How to do it yourself: Located in the Sultanhamet neighborhood, visit these attractions in the same morning. The Blue Mosque is free to enter, but you must cover shoulders and legs and wear a head covering. (There are coverings available to borrow free of charge.) Tickets to the Basilica Cistern can be purchased at the entrance for 20 TL ($7 USD) each. Tickets to Hagia Sophia cost 40 TL ($14 USD) and can be purchased at the entrance.
4. Cruise the Bosphorus
Taking a boat trip on the Bosphorus was something we didn’t get to until our very last day in Turkey, but we’re sure glad we squeezed it in! Since Istanbul is the only city in the world that is split between two continents, it is pretty cool to cruise between the two, seeing Asia on one side and Europe on the other.
How to do it yourself: If you want to cruise on the government ferry, go to the office right next to the bridge (No need to buy a ticket online or at a tour agency. There are a bunch of scams out there so be careful). It leaves at 2:30 p.m. and costs 12 TL ($4 USD).
5. Try the Turkish Delicacies
Turkish food is more than just kebabs, and actually, they have a lot vegan and vegetarian options. I found a lot of them in Istanbul, and I’m now going to share my tips for vegan restaurants and dishes.
Try the street food, sit down at a local restaurant, and don’t forget to try Turkish tea and coffee. Wander the bazaars, sampling local cheese and Turkish delights (yes, sampling is encouraged!). Snack on dried fruits and nuts, and save room for baklava. Be sure to have a few traditional Turkish breakfasts and try kaymak. Just do it and don’t check the calories. It is something like clotted cream and is best with a drizzle of honey and fruit or served with a dollop of Nutella. If you’re anything like us, you’ll leave Turkey wowed by the food!
6. Picnic in the Park
This one may not be in your guidebook, but our picnic at Gulhane Park was once of our favorite afternoons in Istanbul. Pick up some fruit, wine and cheese from a local mart, then buy a Turkish towel (great souvenir alert!) and head to park. The mix of people lazily milling about in green landscaping creates an idyllic backdrop to an afternoon picnic.
How to do it yourself: Wander through Gulhane Park, located next to Topkapi Palace Museum. Find a grassy spot, spread out your blanket and watch the world pass by.
7. Browse the Bazaars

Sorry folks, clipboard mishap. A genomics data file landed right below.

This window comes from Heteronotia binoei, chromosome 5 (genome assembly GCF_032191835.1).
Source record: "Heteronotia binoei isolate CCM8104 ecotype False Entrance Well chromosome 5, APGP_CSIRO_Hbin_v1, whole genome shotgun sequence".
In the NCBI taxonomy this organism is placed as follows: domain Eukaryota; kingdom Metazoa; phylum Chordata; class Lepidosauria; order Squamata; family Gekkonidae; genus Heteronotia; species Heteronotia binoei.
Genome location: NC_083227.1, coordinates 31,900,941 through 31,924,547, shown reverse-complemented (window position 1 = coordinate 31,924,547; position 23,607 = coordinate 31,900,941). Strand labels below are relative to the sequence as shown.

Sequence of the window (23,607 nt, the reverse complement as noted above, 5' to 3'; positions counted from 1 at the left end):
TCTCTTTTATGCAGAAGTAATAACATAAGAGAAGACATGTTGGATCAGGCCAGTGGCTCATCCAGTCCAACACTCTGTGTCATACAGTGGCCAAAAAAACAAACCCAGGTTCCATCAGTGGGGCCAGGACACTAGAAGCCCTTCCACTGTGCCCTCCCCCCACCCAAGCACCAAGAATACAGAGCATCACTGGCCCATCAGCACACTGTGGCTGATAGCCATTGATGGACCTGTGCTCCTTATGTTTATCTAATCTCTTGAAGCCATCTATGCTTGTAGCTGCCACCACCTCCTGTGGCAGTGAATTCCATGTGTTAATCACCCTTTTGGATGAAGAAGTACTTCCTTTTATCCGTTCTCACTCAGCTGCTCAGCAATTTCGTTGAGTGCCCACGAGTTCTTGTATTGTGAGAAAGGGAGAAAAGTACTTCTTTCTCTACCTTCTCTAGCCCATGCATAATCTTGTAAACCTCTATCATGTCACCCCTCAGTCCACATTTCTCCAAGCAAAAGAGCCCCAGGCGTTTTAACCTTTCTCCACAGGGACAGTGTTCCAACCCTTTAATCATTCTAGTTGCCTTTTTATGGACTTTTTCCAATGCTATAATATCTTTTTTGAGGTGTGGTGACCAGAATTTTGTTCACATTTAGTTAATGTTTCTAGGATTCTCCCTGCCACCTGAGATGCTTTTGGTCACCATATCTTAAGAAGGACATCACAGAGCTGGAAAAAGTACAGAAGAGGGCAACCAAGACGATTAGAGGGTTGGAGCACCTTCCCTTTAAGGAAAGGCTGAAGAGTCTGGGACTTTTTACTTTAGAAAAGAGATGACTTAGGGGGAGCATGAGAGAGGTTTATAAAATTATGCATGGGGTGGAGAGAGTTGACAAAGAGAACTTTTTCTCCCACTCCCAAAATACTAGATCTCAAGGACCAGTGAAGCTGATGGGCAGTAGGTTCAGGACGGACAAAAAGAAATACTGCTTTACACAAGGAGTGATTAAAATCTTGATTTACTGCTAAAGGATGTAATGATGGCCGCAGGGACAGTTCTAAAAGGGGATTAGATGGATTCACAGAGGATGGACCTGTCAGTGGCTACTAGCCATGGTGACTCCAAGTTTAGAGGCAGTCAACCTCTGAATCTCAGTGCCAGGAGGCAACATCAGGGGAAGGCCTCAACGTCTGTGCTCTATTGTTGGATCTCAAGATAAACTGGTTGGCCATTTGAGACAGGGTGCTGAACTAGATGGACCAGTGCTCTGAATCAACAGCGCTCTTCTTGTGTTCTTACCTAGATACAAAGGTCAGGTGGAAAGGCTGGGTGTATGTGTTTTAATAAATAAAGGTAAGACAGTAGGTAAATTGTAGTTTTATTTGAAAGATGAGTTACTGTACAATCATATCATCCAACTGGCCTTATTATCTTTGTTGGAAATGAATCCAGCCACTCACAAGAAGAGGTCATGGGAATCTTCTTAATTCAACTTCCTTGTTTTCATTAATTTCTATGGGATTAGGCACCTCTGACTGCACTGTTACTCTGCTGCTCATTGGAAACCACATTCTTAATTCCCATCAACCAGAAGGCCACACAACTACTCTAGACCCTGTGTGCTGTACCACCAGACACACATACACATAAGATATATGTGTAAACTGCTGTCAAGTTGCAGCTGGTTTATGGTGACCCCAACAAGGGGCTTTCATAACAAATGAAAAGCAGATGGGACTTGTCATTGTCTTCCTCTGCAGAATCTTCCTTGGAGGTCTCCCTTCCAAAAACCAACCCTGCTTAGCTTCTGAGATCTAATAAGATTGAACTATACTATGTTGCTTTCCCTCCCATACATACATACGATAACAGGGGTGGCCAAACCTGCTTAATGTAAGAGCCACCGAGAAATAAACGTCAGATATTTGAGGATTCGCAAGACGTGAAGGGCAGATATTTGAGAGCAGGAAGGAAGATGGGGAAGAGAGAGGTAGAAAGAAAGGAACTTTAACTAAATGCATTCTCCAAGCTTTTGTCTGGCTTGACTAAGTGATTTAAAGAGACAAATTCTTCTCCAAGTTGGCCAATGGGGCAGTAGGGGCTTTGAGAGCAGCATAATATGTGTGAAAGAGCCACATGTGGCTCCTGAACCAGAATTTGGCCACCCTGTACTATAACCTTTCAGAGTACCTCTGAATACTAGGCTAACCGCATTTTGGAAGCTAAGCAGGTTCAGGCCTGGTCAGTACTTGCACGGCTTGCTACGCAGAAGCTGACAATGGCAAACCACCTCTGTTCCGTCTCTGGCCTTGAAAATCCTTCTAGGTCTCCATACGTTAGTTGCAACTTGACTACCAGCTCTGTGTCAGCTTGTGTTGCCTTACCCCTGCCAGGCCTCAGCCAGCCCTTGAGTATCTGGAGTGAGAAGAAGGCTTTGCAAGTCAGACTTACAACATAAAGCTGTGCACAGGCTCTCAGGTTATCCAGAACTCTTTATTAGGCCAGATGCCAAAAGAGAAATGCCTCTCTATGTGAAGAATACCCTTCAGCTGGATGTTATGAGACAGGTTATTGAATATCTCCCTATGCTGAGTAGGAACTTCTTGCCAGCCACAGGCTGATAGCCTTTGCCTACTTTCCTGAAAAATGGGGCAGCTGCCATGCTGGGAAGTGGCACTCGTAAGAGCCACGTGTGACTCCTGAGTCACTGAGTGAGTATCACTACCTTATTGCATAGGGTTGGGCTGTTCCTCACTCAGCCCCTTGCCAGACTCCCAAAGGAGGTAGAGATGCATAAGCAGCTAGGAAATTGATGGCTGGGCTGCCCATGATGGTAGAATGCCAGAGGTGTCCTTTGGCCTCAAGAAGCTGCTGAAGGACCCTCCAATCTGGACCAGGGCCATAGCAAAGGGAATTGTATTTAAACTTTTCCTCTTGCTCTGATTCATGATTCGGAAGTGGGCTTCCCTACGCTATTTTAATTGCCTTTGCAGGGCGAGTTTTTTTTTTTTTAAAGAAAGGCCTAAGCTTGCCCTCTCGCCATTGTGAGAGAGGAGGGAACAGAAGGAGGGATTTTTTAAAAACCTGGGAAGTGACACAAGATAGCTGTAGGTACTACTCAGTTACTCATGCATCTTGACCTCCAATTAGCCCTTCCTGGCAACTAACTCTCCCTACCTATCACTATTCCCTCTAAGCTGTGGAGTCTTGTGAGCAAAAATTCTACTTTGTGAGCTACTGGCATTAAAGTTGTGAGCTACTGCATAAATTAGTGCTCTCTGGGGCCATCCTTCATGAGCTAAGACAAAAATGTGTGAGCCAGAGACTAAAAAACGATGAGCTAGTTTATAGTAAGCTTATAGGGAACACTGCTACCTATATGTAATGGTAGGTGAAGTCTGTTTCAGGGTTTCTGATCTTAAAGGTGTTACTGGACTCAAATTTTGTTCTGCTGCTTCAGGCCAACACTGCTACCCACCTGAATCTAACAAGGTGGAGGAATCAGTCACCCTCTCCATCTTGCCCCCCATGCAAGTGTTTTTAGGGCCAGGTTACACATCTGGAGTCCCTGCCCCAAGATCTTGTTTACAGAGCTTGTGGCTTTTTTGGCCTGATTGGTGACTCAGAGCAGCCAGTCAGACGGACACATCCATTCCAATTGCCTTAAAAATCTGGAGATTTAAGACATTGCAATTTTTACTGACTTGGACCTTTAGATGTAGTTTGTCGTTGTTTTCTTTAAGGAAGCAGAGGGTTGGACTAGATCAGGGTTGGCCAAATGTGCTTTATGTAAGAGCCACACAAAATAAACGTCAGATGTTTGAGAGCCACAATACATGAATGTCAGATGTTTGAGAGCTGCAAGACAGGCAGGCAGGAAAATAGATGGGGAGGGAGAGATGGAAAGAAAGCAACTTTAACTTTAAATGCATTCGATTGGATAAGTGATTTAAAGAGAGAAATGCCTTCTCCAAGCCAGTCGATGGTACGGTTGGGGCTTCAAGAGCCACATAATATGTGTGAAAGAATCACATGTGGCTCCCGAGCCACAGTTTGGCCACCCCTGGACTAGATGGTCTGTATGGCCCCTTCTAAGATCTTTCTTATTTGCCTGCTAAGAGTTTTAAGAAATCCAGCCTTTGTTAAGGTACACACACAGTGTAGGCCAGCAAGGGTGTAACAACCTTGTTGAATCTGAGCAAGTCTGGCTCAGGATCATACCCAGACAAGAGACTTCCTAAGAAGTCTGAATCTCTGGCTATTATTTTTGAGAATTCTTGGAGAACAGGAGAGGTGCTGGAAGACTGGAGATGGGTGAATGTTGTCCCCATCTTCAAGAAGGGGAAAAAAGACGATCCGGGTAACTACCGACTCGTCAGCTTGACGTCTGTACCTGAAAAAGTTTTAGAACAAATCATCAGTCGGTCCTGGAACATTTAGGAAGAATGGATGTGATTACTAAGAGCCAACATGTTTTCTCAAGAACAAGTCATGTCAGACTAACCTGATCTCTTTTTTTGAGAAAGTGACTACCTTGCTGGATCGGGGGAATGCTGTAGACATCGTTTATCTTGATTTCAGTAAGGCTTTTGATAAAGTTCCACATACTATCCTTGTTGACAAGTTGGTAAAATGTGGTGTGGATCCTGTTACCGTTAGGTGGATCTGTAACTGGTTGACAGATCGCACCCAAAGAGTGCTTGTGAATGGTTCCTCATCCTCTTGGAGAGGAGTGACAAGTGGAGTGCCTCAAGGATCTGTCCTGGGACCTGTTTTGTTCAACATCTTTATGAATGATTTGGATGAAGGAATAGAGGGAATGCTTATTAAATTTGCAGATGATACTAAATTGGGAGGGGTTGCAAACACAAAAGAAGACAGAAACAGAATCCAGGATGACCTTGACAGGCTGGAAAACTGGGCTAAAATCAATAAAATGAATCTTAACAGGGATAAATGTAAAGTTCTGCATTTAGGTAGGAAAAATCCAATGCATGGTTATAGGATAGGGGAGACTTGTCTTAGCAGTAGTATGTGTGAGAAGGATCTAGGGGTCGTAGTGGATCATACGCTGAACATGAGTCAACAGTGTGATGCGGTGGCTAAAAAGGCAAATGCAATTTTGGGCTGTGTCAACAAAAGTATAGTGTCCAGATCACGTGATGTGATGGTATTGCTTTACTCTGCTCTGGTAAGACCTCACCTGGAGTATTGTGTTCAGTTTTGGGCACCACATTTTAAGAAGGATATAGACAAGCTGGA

Istanbul is known for its variety of Bazaars, and we’d recommend taking a gander. Breathe in the scents of the Spice Bazaar, but if you want to purchase anything, step outside, where prices are cheaper. Get lost in the Grand Bazaar, and wander through the Little Bazaar, both of which mainly sell souvenirs. We wanted to get a taste of where the locals shop, so we wandered through the farmer’s market in the Tarlabasi Pazari neighborhood. It felt far less touristy than the main bazaars and had unbeatable produce prices, which tempted us into buying more cherries than two people should be able to consume. Oops! But we aren’t most people.
8. Explore Different Neighborhoods
Istanbul is a sprawling city and it can seem overwhelming at times, but think of it as a compilation of many smaller cities. Each neighborhood in this metropolis has a distinctly different feel, and attracts people for different reasons. Spend an afternoon getting lost in narrow cobbled streets of Beyoglu, or window-shopping and people watching in Taksim.
Some central neighborhoods in Istanbul to check out are:
How to do it yourself: The metro is very convenient and is the cheapest way to get around. The taxi drivers are known for ripping off tourists (as in many big cities), so this was our preferred mode of transportation. First, you’ll need to purchase an Istanbulkart card. Buy this from one of the machines at the metro station for 10 TL and it will come preloaded with 4 TL on it. Even if you are traveling with multiple people, you only need one card. Simply pass it back once the first person has gone through the turnstile.
9. Catch the Sunset on the Galata Bridge
Istanbul has some killer sunsets, so be sure to catch at least one. Whether you’re on a rooftop or near the water, you’ll be enchanted by the orange sky and flapping seagulls. Our favorite sunset-viewing spot was on the Galata bridge where we could watch the fishermen pack up for the day and see spectacular views of at least three mosques.
Look up the time of sunset, and make it to the Galata bridge (or whatever spot you wish to watch the sky fade to orange and purple) a bit ahead of time. Find a comfortable spot to relax and get ready to be wowed.